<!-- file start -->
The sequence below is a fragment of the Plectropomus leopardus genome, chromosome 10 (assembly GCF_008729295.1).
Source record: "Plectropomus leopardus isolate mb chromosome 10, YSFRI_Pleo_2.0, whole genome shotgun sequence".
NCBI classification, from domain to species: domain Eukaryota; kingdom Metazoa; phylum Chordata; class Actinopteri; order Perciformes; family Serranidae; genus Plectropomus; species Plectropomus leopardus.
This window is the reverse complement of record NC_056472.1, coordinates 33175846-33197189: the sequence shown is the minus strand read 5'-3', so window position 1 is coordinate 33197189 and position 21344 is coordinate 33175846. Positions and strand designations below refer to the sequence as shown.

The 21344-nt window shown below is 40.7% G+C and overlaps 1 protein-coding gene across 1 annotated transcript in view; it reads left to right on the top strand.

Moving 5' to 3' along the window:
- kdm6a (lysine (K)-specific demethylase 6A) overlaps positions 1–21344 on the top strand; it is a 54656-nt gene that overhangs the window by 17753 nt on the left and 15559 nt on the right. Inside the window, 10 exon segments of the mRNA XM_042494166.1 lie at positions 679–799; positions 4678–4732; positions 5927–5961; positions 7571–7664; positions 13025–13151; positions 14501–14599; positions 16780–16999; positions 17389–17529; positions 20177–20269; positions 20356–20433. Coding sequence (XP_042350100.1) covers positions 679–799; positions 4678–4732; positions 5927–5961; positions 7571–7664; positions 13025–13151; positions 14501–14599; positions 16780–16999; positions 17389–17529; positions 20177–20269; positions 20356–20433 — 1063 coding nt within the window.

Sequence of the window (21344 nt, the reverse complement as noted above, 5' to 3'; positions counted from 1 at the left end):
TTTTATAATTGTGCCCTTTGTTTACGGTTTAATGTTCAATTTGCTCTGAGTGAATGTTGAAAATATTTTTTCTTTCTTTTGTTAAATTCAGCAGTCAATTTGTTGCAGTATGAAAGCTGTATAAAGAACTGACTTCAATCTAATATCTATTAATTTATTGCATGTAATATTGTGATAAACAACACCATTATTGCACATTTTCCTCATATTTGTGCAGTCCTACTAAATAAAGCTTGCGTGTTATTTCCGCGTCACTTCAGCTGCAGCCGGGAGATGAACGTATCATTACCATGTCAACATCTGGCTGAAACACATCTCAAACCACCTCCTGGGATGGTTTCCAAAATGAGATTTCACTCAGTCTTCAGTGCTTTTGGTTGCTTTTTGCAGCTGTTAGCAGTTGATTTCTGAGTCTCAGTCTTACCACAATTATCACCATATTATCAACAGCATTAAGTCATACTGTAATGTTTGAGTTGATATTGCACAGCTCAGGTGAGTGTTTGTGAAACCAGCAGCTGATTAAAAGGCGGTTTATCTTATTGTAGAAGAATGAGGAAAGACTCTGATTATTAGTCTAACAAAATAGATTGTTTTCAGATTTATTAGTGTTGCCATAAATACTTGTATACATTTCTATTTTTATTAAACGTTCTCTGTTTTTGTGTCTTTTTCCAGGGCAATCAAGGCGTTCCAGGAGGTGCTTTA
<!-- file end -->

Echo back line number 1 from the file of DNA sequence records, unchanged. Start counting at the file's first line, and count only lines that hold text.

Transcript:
The sequence below is a fragment of the Plectropomus leopardus genome, chromosome 10 (assembly GCF_008729295.1).